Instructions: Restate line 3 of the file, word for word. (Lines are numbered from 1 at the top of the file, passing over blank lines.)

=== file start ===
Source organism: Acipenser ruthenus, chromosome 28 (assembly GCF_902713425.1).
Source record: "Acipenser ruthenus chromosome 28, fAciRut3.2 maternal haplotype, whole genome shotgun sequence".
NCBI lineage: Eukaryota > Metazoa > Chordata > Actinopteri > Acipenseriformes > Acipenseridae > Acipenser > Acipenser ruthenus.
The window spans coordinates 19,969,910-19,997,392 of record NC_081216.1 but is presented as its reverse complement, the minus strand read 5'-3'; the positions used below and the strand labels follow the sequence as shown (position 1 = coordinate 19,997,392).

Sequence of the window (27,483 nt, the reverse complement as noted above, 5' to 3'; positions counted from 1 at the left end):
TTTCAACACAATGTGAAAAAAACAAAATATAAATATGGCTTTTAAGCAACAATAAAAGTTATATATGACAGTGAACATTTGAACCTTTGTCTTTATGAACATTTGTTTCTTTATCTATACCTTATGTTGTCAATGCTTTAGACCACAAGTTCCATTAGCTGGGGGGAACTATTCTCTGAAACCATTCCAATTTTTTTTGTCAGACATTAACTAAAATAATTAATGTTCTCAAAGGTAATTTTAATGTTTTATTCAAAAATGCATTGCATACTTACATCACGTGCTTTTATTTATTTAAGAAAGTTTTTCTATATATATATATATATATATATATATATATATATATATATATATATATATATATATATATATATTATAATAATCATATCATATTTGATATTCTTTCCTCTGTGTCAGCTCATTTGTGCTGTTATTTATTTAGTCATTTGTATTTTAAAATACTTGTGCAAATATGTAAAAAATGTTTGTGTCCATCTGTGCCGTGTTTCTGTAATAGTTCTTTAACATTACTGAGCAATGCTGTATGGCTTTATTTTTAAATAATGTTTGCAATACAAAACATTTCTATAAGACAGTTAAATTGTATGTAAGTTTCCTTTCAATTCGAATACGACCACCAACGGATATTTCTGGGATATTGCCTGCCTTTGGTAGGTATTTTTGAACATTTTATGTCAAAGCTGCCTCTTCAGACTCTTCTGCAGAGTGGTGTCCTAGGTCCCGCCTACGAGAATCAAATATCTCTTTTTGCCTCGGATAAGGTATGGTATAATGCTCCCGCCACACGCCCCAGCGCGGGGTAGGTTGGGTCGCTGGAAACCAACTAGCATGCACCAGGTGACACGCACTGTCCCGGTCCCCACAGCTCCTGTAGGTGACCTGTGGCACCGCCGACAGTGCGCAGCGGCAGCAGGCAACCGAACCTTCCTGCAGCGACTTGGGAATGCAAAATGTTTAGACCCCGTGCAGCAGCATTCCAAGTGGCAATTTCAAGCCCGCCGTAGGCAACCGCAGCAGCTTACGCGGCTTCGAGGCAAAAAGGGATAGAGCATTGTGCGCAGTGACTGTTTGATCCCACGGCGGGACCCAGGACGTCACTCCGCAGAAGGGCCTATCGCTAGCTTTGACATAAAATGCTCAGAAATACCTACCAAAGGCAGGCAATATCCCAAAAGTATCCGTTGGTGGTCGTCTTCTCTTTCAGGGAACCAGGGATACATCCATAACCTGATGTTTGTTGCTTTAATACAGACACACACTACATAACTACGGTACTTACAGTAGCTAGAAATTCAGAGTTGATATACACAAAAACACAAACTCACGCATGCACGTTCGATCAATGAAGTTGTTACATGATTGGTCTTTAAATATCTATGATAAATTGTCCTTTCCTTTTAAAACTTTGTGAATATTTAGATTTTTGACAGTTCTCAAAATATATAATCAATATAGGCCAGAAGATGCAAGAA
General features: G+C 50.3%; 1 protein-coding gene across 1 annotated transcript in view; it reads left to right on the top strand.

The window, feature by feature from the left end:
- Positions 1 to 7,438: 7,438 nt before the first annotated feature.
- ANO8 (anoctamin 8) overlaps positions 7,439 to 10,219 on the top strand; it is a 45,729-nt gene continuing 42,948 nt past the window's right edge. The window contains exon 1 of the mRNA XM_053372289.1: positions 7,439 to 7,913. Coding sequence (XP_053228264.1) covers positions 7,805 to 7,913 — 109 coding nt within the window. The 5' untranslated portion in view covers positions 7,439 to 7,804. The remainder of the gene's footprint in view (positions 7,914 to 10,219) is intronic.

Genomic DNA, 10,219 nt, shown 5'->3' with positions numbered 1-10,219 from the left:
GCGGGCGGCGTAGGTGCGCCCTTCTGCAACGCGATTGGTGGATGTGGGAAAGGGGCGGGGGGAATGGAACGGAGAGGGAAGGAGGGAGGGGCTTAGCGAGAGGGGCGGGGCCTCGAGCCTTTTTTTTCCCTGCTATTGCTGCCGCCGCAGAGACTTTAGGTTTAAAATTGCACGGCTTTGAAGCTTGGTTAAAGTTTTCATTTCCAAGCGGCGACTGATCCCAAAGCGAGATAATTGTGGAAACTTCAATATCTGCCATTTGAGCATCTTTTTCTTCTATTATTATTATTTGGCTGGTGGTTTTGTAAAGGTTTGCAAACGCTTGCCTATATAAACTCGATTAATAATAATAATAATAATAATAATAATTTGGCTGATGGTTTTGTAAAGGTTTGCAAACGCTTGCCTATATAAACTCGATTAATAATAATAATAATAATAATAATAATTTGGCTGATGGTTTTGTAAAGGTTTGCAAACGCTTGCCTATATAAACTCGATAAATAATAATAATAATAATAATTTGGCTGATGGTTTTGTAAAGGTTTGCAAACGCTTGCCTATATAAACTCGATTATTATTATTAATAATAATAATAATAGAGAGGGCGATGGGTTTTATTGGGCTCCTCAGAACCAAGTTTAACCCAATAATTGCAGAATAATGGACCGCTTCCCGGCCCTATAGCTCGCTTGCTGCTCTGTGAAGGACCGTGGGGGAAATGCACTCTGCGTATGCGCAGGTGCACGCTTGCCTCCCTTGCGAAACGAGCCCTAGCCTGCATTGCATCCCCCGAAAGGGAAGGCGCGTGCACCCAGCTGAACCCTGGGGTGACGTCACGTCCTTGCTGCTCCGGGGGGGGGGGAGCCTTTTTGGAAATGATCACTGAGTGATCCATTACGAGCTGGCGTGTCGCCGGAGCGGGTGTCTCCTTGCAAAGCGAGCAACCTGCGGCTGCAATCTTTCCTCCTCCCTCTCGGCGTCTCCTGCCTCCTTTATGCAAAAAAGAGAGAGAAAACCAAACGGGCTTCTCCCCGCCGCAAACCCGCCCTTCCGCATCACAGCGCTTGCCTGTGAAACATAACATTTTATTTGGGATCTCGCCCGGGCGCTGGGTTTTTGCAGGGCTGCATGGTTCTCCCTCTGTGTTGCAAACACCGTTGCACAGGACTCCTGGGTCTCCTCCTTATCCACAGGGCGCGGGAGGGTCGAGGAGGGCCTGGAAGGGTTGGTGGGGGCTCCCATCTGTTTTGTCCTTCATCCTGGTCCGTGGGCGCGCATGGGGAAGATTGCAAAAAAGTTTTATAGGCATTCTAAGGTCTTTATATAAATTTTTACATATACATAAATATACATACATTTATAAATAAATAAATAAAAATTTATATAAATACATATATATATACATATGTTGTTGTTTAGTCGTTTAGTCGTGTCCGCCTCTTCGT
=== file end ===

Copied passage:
NCBI lineage: Eukaryota > Metazoa > Chordata > Actinopteri > Acipenseriformes > Acipenseridae > Acipenser > Acipenser ruthenus.